Four groups of permeability experiments were conducted on the shale using the 7% KCl solution. The water content for the different axial distances was measured with the resulting data fitted with equation (20) according to the least squares method (Figure 8). It can be seen from Figure 3 that the water content gradually decreased with distance and increased with soaking time, in accordance with the description of equation (11).

3.3. Mechanical Strength of the Shale Rock

The hydration softening function of the mud shale is mainly reflected in the change in rock strength. The variation regularity of the shale elastic modulus and rock compressive strength for different water contents and soaking times was investigated using the uniaxial compression experiment method.

3.3.1. Main Instruments

In accordance with the common petroleum industry standard and guided by the preparation of cores recommended by the International Society of Rock Mechanics (ISRM), the core was processed into a cylindrical standard sample with a diameter of 25 mm and a height of 50 mm (Figure 9); the surface roughness of the end was 0.1 mm. The main equipment used during the uniaxial experiment was an electrohydraulic servo universal testing machine, a static resistance strain gauge, a normal temperature resistance strain gauge, a compensation block, etc.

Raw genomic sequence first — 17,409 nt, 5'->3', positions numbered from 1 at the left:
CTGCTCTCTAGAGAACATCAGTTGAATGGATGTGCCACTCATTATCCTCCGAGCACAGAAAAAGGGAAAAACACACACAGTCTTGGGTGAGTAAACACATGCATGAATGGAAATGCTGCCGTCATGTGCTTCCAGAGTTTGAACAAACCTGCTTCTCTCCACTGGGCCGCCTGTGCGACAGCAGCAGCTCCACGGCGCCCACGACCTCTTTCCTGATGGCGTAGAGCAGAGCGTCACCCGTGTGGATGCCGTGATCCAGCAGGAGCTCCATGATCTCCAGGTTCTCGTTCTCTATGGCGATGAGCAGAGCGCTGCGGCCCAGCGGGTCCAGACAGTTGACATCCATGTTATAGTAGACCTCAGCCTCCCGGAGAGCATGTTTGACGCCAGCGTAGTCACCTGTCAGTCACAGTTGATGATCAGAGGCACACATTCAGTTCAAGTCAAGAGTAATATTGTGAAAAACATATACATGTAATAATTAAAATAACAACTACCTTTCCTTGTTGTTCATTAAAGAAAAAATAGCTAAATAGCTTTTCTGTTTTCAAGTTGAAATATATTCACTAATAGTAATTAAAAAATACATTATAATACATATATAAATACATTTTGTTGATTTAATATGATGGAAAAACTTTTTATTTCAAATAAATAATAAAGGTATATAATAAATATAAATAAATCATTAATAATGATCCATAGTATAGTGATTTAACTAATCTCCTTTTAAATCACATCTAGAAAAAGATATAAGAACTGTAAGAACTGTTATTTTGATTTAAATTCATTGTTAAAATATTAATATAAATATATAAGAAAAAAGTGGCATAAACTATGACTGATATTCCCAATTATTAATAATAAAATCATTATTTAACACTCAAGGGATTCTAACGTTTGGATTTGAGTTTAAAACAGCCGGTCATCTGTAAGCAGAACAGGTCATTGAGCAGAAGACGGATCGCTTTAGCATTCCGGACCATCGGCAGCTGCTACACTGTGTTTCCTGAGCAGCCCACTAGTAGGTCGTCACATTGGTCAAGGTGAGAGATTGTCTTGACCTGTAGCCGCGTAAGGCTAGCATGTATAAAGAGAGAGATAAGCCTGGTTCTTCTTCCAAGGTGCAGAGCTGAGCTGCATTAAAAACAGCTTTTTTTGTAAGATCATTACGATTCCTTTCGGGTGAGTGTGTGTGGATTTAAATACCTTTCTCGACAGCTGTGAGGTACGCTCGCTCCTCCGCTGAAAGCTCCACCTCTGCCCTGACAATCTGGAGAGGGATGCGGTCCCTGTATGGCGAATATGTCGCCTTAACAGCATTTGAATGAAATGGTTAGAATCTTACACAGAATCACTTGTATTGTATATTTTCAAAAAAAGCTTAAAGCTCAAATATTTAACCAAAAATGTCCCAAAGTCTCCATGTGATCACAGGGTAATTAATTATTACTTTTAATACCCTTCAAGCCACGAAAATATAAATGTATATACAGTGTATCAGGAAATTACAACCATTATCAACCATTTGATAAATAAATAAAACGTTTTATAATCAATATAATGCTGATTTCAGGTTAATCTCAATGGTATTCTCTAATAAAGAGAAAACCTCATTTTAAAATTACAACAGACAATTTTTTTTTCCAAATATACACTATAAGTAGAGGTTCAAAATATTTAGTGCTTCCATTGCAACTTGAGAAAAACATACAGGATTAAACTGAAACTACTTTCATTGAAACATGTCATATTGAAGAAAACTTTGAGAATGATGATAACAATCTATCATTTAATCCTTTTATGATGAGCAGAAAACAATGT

During this experiment, the resistance strain type load sensor on which resistance strain gauges were mounted was used to measure the stress (Figure 10). The longitudinal and transverse strains of the rock sample were measured by strain gauges parallel and perpendicular to the axis of the cylinder, and the strain gauges were pasted on the central surface of the cylindrical rock sample. A compensating strain gauge was attached to the special piece of rock, which was constructed in a half bridge output to compensate for the effects of pressure and temperature of the work piece and connected to the strain gauge by a signal from the load sensor.

3.3.2. Experimental Method

As shown in Figure 11, the electrohydraulic servo universal test machine was used to carry out the uniaxial compression test on the sample. During the experiment, the displacement feedback control system was set at a pressure head speed of 0.01 mm/s, and it recorded the forces needed to produce deformation on site.

3.3.3. Experimental Results Analysis

Through experimental data processing, the shale mechanical parameters under different water contents and different times of water absorption were recorded as shown in Figures 1214.